Dale Weise plays unlikely OT hero for Canadiens | Hockey | CBC Sports

Hockey Night in CanadaDale Weise plays unlikely OT hero for Canadiens

Posted: Wednesday, April 16, 2014 | 11:44 PM

Back to accessibility links
Montreal Canadiens forward Dale Weise (22) celebrates his overtime goal with teammate P.K. Subban Wednesday night against the Tampa Bay Lightning. (Mike Carlson/Getty Images) Montreal Canadiens forward Dale Weise (22) celebrates his overtime goal with teammate P.K. Subban Wednesday night against the Tampa Bay Lightning. (Mike Carlson/Getty Images)

Beginning of Story Content

The Montreal Canadiens and Tampa Bay Lightning engaged in a wild back-and-forth game in which no team could hold the lead. The result was an 5-4 overtime win for the Habs.

If the regular season was an indicator then we should have known the curtain raiser between the Montreal Canadiens and Tampa Bay Lightning would find its way to overtime.

As evident by the fact that three of their four regular-season meetings extended into overtime, Steve Yzerman's Lightning and Marc Bergevin's Canadiens are as evenly matched as they come.

It was Bergevin, a teammate of Yzerman's with the 1995-96 Detroit Wings, who did the celebrating in the end with a 5-4 victory on Dale Weise's first career Stanley Cup playoff goal with 1:52 remaining the first extra period.

"The Habs were my favourite team growing up and I've scored this winning goal 100 times in my driveway," Weise, a native of Winnipeg, said.

This game was a fast-paced, wide-open affair. It was a hockey fan's dream, but a coach's nightmare. There wasn't much defence and plenty of odd-man rushes.

The Canadiens deserved the victory. They out-played their opponents at the Tampa Bay Times Forum. They outshot the Lightning 44-25, and they had more shot attempts (shots on goal, missed shots and blocked shots) at 74-52. But neither team could hold the lead.

There were so many players you thought were going to be the hero in this one, only to be outdone swiftly by an opponent.

Download Flash Player to view this content.

Eller makes playoff return

Eller would have been a nice story if his goal held up as the game winner. This was his first playoff game since he was knocked unconscious and out for the season because of a hit from Ottawa defenceman Eric Gryba in the Canadiens' first game last spring.

Just when you thought the hero could have been someone like 35-year-old Gionta, a Stanley Cup champion 11-years-ago who will play in his 100th career playoff game later in this series, you turn to Killorn.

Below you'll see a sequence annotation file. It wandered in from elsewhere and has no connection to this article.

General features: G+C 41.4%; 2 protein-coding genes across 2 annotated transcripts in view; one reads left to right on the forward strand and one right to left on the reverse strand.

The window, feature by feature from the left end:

He was born in Halifax, but was raised in the Montreal suburb of Beaconsfield, and wanted nothing more than to beat his hometown club. This was the Harvard graduate's first NHL playoff game, but he's won an AHL Calder Cup with Norfolk in 2012.

Vanek, however, pushed Killorn aside with his goal thanks to a dandy pass from linemate David Desharnais. Vanek has not won a playoff series since his old team, the Buffalo Sabres, advanced to back-to-back East finals in 2006 and 2007. But the trade-deadline pickup hasn't lost his goal-scoring touch when it counts. He now has 16 goals in 37 career playoff games.

Stamkos was no slouch, either. His two-goal game gives him eight in 19 post-season games.

Instead, the hero wound up being an unlikely one in Weise. The 25-year-old forward played only 13:21. Only Michael Bournival played less at 12:28. But Weise was left wide open in front when his linemate Daniel Briere found him for the game winner.

With the Tampa Bay defence duo of Eric Brewer and Radko Gudas battling behind the net, Lightning centre Cedric Paquette, who was playing in his third NHL game after being called up for Tampa Bay's final two regular-season games, got caught following the puck behind the goal-line and left Weise wide open.

"I don't know if we expected it to be 5-4, but that's [the] playoffs, anything can happen," Weise said.

Anything and everything did happen in this game.

End of Story Content

Back to accessibility links

Story Social Media

End of Story Social Media

To encourage thoughtful and respectful conversations, first and last names will appear with each submission to CBC/Radio-Canada's online communities (except in children and youth-oriented communities). Pseudonyms will no longer be permitted.

By submitting a comment, you accept that CBC has the right to reproduce and publish that comment in whole or in part, in any manner CBC chooses. Please note that CBC does not endorse the opinions expressed in comments. Comments on this story are moderated according to our Submission Guidelines. Comments are welcome while open. We reserve the right to close comments at any time.

Submission Policy

Note: The CBC does not necessarily endorse any of the views posted. By submitting your comments, you acknowledge that CBC has the right to reproduce, broadcast and publicize those comments or any part thereof in any manner whatsoever. Please note that comments are moderated and published according to our submission guidelines.